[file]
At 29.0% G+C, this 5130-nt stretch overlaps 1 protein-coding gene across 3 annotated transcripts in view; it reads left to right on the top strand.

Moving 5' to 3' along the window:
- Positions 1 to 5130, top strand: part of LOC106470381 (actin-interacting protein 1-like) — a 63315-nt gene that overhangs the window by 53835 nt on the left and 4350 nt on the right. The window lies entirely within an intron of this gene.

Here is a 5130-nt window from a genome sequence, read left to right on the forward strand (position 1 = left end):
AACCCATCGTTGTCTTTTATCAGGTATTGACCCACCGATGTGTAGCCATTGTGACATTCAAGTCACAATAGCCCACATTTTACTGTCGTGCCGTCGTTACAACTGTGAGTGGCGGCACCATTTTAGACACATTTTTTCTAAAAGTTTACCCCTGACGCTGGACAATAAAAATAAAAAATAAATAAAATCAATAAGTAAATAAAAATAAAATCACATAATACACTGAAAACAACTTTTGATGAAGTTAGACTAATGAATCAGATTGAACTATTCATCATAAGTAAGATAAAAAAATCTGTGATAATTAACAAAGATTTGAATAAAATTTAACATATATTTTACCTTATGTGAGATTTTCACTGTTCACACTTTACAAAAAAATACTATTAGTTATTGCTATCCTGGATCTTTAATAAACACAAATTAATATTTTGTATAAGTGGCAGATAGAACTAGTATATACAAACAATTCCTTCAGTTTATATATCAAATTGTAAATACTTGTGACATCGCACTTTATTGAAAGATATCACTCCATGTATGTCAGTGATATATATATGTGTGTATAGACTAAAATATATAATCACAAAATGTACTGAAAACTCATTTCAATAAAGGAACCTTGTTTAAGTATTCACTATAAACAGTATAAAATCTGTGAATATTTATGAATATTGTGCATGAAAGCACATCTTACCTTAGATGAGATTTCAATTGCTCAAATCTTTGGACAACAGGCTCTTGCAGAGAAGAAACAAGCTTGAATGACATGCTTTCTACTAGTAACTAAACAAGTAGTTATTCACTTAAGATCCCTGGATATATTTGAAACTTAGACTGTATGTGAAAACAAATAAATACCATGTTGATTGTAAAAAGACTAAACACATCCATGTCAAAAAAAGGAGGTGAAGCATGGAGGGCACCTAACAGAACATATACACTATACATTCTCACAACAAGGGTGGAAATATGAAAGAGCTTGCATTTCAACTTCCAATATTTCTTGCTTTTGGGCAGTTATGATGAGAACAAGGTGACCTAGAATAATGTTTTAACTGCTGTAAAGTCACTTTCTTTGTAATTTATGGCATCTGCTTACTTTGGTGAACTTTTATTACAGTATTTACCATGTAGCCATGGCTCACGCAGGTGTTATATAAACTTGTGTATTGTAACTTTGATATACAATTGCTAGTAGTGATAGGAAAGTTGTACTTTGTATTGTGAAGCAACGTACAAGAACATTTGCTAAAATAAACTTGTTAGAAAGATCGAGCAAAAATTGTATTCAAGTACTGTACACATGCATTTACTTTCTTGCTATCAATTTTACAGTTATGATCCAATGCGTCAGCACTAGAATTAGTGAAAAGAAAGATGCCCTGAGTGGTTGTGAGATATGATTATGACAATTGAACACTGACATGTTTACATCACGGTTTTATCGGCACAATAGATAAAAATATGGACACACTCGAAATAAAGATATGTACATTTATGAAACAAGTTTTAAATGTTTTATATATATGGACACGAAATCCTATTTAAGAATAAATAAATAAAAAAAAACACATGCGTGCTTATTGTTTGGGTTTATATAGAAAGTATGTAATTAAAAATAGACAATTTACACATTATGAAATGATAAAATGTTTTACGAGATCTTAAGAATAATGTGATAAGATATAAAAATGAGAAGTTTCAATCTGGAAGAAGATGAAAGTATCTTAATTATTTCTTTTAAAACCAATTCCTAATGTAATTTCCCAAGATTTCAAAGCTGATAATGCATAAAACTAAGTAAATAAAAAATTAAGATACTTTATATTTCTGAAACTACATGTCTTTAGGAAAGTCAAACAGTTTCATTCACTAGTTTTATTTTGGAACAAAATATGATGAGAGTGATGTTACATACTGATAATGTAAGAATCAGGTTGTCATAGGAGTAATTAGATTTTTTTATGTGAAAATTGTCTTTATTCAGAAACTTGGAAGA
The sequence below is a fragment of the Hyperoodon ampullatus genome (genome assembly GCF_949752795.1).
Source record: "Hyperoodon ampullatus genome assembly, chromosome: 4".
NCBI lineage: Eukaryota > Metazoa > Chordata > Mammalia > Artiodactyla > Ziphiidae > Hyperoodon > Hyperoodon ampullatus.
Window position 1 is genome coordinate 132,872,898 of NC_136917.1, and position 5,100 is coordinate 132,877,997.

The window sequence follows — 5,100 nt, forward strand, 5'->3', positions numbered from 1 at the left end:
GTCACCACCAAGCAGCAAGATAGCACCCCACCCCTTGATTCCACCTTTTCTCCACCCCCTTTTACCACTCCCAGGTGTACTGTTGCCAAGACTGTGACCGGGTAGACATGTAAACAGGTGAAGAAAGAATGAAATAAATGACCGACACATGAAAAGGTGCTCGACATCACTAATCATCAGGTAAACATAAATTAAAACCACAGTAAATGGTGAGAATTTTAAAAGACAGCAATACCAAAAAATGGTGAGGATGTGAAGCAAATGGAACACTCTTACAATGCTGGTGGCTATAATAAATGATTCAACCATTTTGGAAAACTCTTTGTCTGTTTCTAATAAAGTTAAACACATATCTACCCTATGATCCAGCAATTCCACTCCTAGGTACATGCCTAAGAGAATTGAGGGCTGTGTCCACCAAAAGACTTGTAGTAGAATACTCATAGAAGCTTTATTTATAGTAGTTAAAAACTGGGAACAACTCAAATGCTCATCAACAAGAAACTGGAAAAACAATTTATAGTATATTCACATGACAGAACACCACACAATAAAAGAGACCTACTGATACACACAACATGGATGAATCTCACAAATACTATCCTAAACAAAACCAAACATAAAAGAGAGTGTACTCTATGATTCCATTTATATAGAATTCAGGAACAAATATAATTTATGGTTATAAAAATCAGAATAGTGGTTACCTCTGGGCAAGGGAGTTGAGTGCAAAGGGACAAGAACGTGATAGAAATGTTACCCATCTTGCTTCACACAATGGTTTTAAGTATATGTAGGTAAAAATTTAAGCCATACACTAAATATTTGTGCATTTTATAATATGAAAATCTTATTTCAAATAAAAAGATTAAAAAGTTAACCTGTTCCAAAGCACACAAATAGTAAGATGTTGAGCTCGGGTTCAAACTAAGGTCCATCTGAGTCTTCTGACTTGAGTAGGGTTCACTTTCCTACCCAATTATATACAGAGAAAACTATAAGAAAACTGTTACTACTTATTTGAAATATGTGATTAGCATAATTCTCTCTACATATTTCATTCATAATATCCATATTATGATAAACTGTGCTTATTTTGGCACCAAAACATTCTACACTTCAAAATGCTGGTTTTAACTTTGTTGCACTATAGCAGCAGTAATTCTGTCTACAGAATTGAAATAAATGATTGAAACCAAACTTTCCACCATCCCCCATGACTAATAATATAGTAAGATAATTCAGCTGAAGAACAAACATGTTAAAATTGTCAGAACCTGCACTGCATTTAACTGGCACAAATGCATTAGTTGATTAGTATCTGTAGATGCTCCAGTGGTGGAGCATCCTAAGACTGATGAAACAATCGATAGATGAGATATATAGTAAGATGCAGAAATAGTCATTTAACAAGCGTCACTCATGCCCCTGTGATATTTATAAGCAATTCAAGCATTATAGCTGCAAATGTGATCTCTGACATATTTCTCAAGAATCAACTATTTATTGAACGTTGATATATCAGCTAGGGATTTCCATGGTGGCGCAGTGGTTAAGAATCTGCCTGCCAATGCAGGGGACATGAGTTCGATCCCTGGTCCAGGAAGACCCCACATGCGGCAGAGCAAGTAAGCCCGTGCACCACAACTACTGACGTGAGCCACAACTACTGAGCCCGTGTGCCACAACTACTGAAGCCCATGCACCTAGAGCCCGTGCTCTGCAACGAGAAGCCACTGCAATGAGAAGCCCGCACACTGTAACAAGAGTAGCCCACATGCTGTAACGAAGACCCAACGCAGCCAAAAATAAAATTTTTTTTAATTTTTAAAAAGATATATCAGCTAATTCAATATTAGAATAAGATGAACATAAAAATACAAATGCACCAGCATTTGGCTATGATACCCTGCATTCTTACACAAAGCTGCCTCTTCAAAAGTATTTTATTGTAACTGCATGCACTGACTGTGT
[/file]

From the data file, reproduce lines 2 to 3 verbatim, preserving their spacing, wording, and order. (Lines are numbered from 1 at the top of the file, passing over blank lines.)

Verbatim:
Moving 5' to 3' along the window:
- Positions 1 to 5130, top strand: part of LOC106470381 (actin-interacting protein 1-like) — a 63315-nt gene that overhangs the window by 53835 nt on the left and 4350 nt on the right. The window lies entirely within an intron of this gene.